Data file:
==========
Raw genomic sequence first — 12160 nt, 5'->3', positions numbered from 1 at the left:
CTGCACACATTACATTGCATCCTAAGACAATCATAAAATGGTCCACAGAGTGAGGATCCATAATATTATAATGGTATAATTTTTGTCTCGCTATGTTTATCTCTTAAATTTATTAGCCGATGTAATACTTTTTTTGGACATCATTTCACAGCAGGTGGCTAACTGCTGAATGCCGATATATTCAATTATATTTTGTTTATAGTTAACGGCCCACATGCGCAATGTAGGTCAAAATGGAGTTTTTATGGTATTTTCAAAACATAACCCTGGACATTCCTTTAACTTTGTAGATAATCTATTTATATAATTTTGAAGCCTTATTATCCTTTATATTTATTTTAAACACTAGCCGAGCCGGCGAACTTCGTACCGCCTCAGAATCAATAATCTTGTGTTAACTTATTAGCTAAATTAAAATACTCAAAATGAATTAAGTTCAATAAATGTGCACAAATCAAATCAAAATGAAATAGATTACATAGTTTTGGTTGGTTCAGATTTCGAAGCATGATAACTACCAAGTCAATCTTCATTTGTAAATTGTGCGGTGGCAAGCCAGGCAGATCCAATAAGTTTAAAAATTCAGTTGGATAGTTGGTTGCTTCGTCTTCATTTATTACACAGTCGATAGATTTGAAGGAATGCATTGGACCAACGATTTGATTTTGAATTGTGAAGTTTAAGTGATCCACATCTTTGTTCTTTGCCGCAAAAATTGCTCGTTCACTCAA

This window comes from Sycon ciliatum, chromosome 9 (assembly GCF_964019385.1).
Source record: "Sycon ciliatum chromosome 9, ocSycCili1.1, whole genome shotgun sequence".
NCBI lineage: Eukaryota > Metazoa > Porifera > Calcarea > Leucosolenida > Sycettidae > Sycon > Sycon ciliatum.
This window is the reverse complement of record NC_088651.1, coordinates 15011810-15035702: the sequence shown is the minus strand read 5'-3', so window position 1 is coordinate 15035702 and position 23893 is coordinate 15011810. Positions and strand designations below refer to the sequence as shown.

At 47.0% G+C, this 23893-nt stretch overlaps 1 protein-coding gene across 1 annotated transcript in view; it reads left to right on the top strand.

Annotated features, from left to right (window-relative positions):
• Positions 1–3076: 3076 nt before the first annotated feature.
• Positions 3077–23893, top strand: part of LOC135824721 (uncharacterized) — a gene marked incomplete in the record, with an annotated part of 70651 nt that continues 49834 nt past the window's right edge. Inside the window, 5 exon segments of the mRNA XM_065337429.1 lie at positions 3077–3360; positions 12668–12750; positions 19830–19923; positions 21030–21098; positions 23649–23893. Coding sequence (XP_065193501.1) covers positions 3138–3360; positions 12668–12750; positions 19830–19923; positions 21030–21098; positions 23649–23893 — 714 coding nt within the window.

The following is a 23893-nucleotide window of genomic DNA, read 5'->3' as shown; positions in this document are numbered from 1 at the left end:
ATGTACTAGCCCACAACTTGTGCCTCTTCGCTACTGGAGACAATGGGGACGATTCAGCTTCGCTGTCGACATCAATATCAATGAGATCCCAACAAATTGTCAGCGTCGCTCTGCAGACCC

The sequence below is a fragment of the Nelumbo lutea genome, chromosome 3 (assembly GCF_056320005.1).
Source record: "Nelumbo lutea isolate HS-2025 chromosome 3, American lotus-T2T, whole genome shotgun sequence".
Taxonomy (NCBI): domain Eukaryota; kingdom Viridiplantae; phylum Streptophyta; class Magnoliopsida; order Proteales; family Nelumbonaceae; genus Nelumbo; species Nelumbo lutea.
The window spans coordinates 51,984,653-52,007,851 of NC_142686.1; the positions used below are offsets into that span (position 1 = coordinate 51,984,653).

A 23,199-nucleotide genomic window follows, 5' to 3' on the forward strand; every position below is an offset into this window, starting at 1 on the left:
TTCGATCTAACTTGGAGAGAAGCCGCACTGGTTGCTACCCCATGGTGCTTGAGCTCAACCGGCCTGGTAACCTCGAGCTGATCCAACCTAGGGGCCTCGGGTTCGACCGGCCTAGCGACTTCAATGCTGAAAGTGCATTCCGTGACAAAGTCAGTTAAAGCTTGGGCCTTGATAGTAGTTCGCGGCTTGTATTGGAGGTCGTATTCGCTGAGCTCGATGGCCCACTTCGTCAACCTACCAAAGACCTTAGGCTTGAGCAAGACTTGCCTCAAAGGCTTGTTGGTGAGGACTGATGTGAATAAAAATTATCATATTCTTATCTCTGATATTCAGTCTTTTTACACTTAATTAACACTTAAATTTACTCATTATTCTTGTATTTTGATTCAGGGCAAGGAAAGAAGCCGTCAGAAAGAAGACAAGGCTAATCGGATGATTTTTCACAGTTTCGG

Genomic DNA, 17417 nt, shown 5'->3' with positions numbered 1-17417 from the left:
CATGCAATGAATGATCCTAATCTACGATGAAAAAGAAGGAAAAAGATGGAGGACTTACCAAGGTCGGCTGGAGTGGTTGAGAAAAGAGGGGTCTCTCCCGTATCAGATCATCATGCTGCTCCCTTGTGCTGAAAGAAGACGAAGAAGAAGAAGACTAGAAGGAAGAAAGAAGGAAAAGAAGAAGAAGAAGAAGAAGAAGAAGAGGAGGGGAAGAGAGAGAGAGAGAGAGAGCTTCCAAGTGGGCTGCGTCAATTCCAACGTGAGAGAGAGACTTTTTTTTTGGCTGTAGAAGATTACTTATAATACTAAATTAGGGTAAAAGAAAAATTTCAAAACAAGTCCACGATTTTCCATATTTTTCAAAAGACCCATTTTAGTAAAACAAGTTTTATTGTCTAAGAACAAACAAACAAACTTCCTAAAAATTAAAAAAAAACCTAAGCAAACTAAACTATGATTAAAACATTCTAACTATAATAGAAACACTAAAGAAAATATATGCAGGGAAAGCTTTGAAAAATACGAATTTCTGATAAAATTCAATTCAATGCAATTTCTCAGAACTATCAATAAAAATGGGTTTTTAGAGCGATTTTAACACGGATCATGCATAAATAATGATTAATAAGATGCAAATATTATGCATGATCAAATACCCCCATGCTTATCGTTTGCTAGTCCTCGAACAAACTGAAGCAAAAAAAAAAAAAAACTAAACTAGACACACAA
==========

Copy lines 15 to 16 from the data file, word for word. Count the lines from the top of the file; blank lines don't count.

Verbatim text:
Taxonomy (NCBI): domain Eukaryota; kingdom Viridiplantae; phylum Streptophyta; class Magnoliopsida; order Proteales; family Nelumbonaceae; genus Nelumbo; species Nelumbo lutea.
The window spans coordinates 51,984,653-52,007,851 of NC_142686.1; the positions used below are offsets into that span (position 1 = coordinate 51,984,653).